Mercy Health System, EMHS seek merger

Posted Dec. 07, 2012, at 7:41 p.m.
Last modified Dec. 07, 2012, at 9:39 p.m.

PORTLAND, Maine — Mercy Health System of Maine, based in Portland, has scrapped its plan to merge with a for-profit health care company in Boston and has instead signed a letter of intent to merge with Eastern Maine Healthcare Systems of Brewer.

The two health care systems have begun the due diligence necessary to ensure a good fit between the organizations, Susan Rouillard, Mercy’s chief development and communications officer, told the Bangor Daily News on Friday evening.

Terms of the potential deal are not being disclosed, Rouillard said.

“I can tell you that Eastern Maine is a very good fit for Mercy, and Mercy is a very good fit for Eastern Maine,” she said. “[EMHS] is one of the pioneer accountable care organizations — it’s one of only 32 in the nation. That ties in very well with Mercy’s effort to provide higher value care at lower cost.”

Mercy, which is a member of Pennsylvania-based Catholic Health East, includes two flagship hospitals in Portland and several health care facilities in southern Maine. If it merged with EMHS, Mercy would retain its Catholic identity, legacy and nonprofit status, according to a media release.

EMHS is the parent company of seven hospitals in Maine: Eastern Maine Medical Center and Acadia Hospital, both in Bangor; Blue Hill Memorial Hospital; C.A. Dean Memorial Hospital in Greenville; Inland Hospital in Waterville; Sebasticook Valley Health in Pittsfield; and the Aroostook Medical Center in Presque Isle.

Rouillard said the next step would be for the two organizations to come to a definitive agreement, after which the organizations would seek state regulatory approval. Mercy and EMHS said they would keep their communities and stakeholders informed as these discussions reach significant milestones.

“We’re hoping this will all move along quickly,” Rouillard said.

Suzanne Spruce, director of community relations for EMHS, said the nonbinding letter of intent was signed Friday afternoon and both parties hope to reach a definitive deal by the end of the year.

The news of the proposed merger raises more questions than answers for Andrew Coburn, a rural health care expert and associate director of the Muskie School of Public Service at the University of Southern Maine.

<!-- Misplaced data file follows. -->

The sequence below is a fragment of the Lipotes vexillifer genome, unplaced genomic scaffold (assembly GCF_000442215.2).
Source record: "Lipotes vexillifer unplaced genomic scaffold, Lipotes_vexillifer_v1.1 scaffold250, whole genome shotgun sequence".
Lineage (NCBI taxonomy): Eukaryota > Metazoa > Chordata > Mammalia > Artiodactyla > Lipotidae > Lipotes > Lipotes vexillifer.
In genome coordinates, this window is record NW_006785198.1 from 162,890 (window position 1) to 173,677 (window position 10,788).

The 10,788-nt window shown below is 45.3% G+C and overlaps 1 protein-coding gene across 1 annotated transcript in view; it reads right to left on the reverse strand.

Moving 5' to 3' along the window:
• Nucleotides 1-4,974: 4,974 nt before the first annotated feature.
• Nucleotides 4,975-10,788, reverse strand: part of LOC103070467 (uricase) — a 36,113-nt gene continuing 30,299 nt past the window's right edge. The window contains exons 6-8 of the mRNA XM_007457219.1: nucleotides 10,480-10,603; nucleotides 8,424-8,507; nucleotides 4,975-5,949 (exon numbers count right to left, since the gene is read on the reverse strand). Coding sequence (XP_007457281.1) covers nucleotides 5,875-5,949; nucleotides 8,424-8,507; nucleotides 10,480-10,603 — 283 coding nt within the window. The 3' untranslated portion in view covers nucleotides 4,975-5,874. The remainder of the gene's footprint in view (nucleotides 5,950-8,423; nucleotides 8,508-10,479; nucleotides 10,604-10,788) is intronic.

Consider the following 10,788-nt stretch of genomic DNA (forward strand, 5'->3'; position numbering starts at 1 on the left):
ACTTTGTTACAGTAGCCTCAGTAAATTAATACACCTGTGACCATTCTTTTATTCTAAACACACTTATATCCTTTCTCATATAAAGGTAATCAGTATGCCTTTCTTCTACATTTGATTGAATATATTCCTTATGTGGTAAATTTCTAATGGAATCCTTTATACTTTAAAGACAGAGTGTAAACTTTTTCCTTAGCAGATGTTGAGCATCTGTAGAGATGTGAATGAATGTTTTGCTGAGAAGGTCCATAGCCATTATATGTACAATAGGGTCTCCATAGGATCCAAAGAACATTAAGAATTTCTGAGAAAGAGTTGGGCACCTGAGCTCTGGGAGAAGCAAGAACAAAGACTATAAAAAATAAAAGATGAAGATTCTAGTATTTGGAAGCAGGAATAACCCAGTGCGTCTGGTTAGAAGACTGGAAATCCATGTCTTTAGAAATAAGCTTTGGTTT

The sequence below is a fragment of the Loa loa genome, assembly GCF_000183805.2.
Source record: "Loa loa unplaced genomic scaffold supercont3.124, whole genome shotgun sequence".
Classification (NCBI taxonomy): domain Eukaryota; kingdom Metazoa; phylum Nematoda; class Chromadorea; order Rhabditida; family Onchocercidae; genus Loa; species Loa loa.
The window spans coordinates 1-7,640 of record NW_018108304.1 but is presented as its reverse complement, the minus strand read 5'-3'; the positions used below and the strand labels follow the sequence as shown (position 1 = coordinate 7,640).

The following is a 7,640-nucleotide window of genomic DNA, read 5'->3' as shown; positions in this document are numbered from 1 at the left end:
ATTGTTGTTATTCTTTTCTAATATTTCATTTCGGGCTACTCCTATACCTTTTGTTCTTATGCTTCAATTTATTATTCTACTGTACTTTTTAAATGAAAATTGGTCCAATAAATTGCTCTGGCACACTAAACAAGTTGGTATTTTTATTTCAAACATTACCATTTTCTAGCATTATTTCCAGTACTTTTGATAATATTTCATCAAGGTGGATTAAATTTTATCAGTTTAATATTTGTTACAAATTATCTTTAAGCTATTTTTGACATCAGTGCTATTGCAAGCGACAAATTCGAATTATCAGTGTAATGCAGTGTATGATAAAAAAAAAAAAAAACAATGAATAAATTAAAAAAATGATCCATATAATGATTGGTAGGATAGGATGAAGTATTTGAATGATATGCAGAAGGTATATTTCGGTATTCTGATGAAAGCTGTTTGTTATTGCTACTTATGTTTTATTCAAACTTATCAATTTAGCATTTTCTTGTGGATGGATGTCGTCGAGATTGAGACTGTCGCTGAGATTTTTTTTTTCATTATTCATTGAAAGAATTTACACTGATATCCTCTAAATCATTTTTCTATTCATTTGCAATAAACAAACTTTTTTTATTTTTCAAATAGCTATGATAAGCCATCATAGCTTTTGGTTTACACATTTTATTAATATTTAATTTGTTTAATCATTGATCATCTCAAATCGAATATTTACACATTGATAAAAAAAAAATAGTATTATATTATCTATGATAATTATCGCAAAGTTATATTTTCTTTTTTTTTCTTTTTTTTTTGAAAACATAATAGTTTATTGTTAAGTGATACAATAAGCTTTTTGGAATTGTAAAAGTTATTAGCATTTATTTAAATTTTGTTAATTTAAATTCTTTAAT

Coburn, reached in an airport on Friday night, was surprised by the announcement.

“I don’t know exactly what it means,” he said. “I think the key question is why would Eastern Maine be interested in having a small community hospital in Portland? It’s somewhat unusual.”

From Mercy’s point of view, merging with EMHS would allow the hospital to attach itself to an entity that has been innovative in developing its health care system, Coburn said.

“But I don’t understand the fit and I don’t think we’ll know that until either party starts talking about why this makes sense for them,” he said.

What is clear, he said, is that this move would allow EMHS to plant stakes in the backyard of MaineHealth, the parent company of Maine Medical Center in Portland.

When asked how significant that move would be, Coburn was cautious with his response. “I’m not sure. It’s hard to know,” he said. “It could mean there is more competition or more collaboration in the marketplace, but I don’t really know.”

Until as recently as Wednesday, Mercy had maintained that it was still in talks to merge with Steward Health Care LLC, a for-profit health care company based in Boston. Rouillard said on Friday that Mercy and Steward have decided to no longer explore that option.

“Upon enacting the nonbinding letter of intent, Steward and Mercy entered into a period of exclusive negotiations but were unable to come to a definitive agreement,” a separate media release from Mercy said. “As a result, the letter of intent is terminated.”

This is the third deal to fall through for Steward, which is owned by Cerberus Capital Management, in the past year-and-a-half. In September, its deal to acquire Landmark Medical Center in Woonsocket, R.I., collapsed. In May 2011, its deal to purchase a chain of hospitals in Florida also fell through.

Cerberus Capital Management also owns the NewPage mill in Rumford, which is currently in bankruptcy proceedings.

BDN health editor Jackie Farwell contributed to this report.

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